Governments are public goods that provide the organizational and legal structures by which societies arrange and enforce “rules of the game” that enable divisions of labor, exchange, and collective action. We argue that shared, pre-constitutional cultural norms of political legitimacy among rational individuals provide the foundations of effective self-government. The performance of contemporary Apache and Sioux economies on Indian reservations governed by common federally imposed constitutions is examined to test the framework. Unlike the impoverished Sioux, the relatively successful Apaches are found to have pre-existing political norms that (serendipidously) match the structure of their formal constitution.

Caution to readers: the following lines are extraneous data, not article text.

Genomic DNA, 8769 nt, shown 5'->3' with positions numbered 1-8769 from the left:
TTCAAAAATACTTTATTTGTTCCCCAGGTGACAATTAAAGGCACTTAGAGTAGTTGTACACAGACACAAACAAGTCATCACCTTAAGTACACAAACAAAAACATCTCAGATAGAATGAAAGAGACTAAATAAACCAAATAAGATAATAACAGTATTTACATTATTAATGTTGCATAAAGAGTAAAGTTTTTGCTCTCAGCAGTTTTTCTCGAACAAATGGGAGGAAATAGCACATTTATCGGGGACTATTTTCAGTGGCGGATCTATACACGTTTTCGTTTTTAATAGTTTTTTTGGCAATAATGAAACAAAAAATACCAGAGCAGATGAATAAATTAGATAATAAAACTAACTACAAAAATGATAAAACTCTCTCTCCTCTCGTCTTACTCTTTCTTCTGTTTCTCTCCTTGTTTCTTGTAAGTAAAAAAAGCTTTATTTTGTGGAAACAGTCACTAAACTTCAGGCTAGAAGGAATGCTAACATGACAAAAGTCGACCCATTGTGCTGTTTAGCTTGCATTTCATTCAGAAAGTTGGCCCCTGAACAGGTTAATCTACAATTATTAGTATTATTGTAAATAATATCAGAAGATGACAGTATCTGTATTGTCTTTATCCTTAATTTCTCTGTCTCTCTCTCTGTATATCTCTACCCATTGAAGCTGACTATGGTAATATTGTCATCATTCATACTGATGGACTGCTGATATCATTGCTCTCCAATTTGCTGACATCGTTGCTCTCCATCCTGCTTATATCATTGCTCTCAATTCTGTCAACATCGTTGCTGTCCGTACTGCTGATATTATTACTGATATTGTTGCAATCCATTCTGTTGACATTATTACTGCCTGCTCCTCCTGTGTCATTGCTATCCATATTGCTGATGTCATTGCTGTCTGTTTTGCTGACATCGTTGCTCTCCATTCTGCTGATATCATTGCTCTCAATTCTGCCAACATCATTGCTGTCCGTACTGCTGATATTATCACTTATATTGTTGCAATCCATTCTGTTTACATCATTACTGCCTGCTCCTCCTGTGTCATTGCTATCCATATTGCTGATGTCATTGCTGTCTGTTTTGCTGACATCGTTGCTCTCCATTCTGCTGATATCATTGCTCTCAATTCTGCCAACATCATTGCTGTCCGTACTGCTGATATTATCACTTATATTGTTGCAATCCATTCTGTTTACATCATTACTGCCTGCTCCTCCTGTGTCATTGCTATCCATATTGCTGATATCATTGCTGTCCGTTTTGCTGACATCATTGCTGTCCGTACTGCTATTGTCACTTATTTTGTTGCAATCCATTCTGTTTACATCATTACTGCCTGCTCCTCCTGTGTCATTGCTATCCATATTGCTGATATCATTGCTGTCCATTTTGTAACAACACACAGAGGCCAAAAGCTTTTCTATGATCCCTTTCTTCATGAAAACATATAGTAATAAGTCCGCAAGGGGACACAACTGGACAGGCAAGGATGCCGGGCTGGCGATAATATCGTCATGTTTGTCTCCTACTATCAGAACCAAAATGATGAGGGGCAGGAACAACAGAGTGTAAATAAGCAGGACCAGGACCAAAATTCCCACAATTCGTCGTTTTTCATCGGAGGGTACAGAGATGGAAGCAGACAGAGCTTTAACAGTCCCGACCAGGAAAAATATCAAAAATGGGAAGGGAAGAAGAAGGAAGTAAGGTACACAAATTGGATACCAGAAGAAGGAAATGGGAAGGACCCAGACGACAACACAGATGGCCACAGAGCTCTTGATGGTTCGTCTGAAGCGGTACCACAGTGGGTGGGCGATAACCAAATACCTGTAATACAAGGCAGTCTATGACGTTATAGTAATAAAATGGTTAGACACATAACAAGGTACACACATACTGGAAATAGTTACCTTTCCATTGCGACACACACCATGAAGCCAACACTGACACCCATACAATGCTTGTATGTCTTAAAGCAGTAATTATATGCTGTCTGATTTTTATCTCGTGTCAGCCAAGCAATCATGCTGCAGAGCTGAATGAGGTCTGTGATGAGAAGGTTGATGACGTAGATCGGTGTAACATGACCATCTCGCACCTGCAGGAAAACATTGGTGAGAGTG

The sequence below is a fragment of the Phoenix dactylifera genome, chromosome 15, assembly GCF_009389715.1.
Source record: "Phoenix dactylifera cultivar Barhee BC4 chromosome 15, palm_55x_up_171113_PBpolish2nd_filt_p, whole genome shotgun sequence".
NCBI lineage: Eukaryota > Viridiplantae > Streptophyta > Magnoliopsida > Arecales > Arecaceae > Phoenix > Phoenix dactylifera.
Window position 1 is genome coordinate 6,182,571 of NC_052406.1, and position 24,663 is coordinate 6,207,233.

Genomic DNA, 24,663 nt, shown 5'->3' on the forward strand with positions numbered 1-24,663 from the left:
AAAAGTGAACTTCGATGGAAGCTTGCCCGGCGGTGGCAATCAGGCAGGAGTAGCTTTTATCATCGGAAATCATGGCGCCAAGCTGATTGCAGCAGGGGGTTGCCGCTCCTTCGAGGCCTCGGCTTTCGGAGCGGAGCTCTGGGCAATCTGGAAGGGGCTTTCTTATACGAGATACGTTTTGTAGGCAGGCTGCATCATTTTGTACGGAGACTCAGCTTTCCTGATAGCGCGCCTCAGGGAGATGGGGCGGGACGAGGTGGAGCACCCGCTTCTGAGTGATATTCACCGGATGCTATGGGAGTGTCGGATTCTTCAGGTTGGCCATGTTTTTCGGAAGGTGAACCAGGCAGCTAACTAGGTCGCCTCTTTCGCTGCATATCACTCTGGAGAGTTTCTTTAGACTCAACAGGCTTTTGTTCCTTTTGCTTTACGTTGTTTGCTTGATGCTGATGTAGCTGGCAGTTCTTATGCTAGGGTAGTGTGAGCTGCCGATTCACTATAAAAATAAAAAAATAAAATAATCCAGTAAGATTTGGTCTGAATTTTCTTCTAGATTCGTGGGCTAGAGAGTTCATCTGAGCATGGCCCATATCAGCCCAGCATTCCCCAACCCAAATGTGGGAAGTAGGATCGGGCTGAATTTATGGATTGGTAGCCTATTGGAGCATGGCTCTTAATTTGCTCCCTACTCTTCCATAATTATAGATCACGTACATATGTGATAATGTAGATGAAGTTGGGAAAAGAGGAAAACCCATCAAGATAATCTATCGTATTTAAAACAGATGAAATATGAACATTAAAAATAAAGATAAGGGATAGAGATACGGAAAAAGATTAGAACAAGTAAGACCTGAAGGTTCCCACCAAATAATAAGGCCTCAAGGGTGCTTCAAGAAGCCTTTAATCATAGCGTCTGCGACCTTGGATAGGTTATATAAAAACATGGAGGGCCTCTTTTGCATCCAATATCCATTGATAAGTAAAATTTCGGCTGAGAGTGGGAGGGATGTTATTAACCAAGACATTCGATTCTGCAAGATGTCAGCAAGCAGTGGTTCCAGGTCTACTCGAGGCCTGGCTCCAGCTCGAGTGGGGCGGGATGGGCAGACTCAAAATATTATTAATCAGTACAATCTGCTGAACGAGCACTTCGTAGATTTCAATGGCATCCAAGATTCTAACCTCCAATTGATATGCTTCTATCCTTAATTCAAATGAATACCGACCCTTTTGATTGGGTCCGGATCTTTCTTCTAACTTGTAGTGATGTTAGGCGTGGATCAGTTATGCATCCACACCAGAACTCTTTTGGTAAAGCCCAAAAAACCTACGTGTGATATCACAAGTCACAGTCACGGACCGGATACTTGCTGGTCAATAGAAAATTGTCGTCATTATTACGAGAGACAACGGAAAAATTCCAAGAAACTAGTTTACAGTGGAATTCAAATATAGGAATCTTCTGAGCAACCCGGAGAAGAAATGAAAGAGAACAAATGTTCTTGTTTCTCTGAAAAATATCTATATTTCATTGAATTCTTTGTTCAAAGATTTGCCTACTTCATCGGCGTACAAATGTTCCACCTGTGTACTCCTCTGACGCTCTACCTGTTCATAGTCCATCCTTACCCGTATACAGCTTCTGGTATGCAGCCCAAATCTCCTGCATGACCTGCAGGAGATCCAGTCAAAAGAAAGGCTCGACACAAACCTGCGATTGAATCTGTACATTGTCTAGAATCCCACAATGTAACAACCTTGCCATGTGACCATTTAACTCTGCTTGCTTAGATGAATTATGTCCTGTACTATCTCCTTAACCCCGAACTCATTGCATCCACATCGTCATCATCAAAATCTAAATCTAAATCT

Cornell, Stephen, and Joseph P. Kalt. 1995. "Where Does Economic Development Really Come Rrom? Constitutional Rule among the Contemporary Sioux and Apache." Economic Inquiry 33 (3):402-426. doi: 10.1111/j.1465-72951995.tb01871.x.